Now about choosing the star pattern. I live in northern hemisphere, so I chose part of the sky that is actually visible here. There are a lot of apps to get the picture of constellations, I used Celestia as in famous “Star-Map” instructable. Of course pattern doesn’t have to be realistic and in scale, feel free to have full creative freedom here, you can find a lot of amazing ideas online for patterns.
Stars marked with different color circles are for differentiating clusters of stars with somewhat similar brightness. I did not put much effort into this part, so it's not super accurate..
Step 2: Materials
Now that everything is planned, materials can be ordered.
In this part I will not list materials needed for the ceiling itself, since it depends on system used and other factors. I used ceiling system by Knauf. Same goes for tools, because most of the tools you will need to install the ceiling. For installation of stars and electronics, not that much is needed, see list below. A lot of the parts I bought in local electronics shops and rest in AliExpress, since it’s so much cheaper there and quality is fine in most cases.
Parts for stars and electronics:
· Power supply for LED strips depends on length, there are some really good resources online specifically for choosing LED strip power supply. In my case I had 12V / 30A / 350W switching power supply for maybe 15 meters of strip. Strips were 14.4W/m, so I had a lot for reserve.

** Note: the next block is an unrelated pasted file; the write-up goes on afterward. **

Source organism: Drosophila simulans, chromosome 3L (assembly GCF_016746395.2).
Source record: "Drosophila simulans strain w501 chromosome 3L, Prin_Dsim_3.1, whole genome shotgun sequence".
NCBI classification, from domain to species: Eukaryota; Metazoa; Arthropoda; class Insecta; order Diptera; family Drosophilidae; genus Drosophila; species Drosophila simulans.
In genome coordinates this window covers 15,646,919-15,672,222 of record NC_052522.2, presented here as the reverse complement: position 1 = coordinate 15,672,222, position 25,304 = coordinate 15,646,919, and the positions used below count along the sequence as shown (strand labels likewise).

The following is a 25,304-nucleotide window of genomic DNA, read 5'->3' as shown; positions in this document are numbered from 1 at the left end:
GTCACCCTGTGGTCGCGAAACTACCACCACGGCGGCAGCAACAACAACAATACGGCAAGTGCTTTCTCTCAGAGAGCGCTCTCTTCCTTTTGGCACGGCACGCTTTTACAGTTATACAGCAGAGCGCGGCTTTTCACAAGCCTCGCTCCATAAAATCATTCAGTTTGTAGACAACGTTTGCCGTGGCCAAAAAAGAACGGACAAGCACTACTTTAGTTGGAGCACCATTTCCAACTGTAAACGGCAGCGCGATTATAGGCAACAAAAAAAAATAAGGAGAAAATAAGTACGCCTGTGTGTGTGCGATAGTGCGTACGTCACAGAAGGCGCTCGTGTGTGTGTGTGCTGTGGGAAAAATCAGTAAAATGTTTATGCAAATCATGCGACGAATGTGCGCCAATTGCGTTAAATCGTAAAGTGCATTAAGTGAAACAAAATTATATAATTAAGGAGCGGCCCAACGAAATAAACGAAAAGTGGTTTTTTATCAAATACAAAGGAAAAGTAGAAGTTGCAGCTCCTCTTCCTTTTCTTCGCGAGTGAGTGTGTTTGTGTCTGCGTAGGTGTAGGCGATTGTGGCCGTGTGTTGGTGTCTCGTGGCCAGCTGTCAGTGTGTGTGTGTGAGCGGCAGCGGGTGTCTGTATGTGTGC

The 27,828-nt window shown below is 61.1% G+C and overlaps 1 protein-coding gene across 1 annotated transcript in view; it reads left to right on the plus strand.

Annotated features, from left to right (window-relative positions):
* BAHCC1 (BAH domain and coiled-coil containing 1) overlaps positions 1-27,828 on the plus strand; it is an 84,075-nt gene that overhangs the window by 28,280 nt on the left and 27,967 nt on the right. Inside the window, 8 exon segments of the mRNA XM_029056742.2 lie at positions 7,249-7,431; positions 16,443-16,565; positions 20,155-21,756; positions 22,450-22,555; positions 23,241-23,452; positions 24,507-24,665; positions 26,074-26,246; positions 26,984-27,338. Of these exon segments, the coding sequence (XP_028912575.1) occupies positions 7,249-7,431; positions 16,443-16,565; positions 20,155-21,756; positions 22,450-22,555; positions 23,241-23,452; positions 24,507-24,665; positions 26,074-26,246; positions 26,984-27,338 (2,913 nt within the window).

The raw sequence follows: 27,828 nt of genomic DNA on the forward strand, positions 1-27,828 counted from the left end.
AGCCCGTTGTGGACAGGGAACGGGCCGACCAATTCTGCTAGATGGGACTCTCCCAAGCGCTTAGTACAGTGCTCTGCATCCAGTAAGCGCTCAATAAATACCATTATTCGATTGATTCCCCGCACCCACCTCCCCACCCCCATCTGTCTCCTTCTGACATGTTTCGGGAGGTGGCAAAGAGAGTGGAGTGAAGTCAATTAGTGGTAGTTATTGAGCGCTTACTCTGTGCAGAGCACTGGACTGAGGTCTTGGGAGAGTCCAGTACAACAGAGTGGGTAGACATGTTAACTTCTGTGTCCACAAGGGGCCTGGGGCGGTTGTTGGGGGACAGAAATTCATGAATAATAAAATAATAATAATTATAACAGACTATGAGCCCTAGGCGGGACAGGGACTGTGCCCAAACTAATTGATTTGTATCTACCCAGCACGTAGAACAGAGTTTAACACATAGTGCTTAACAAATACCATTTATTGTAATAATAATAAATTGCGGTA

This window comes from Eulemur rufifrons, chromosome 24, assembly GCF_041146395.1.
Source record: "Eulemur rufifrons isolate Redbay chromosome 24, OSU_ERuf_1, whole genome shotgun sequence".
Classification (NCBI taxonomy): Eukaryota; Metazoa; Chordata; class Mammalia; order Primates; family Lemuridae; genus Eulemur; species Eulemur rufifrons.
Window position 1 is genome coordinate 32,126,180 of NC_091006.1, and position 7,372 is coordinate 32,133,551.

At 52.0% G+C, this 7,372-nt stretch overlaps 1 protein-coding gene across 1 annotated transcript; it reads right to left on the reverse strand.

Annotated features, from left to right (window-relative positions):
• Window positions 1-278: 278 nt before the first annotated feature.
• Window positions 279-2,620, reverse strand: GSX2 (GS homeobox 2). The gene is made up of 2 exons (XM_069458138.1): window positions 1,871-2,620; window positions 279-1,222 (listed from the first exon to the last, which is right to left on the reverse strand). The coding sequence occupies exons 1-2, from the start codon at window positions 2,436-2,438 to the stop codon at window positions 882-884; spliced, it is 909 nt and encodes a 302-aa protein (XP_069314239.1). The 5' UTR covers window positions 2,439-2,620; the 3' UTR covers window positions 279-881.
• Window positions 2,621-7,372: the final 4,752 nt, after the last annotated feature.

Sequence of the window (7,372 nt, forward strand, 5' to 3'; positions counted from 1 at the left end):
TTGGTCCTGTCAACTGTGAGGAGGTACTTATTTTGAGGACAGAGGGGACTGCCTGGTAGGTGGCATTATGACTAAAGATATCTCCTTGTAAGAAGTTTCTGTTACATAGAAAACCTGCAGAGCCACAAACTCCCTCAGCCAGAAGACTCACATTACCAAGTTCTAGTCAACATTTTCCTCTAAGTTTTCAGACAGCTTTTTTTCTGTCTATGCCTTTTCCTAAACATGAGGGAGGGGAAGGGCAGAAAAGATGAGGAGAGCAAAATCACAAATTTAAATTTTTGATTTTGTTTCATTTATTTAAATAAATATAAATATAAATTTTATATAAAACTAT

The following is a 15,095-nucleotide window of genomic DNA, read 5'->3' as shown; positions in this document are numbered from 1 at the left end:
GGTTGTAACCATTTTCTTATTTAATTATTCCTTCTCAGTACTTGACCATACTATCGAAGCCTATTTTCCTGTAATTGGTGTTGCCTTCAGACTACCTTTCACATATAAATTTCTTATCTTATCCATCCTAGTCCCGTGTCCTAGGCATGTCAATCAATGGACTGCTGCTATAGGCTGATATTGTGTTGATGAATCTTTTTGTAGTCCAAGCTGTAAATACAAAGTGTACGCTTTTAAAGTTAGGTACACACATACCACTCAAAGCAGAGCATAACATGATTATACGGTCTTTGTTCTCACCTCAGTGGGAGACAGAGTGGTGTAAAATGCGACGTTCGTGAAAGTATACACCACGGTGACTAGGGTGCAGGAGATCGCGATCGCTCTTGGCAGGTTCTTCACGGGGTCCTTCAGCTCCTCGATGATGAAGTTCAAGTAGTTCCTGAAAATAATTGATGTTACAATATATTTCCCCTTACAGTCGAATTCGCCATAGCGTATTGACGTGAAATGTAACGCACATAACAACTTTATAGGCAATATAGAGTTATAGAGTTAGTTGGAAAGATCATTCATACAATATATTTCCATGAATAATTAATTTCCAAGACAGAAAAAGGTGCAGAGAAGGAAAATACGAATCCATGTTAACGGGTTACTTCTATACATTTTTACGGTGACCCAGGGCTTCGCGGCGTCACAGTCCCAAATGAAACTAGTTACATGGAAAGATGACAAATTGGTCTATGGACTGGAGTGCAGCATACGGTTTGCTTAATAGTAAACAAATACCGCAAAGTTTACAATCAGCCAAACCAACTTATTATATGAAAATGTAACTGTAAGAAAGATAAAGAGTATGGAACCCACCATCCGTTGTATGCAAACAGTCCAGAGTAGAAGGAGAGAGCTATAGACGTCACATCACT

· Power supply for 3W LED diodes. Again, it depends on how many LEDs are used, but in my case power supply was 5V / 7A / 35W for 15 LEDs and Arduino itself. If you decide to go with 5mm standard RGB LEDs than this power supply can be significantly less powerful and circuit will be much simpler, but stars less bright.
· Common Anode 3W RGB LEDs with heatsink (or your typical 5mm LEDs if less brightness is acceptable). Single LED is for controlling one cluster of stars, so quantity depends on how many stars you want to control separately.
· 12V RGB LED Strips.
· Fiber optics. Fishing line doesn’t work. How much you need depends on number of stars / size of the ceiling / where the circuit is. I used few different thickness fibers for greater effect.
· PCA9685 boards. With single board 5 RGB LED diodes can be controlled.
· 2x Arduino Uno/Mega.
· 2x NRF24L01.
· USB cable for powering Arduino.
· IRL540N logic mosfets, quantity depends on how many LED strips are used. 1 pc is for single color of single LED strip. Keep in mind that strip length limit is ~5 meters, if you need more, you will need separate strips. Also there are workarounds for connecting long strips, feel to ask or google if needed.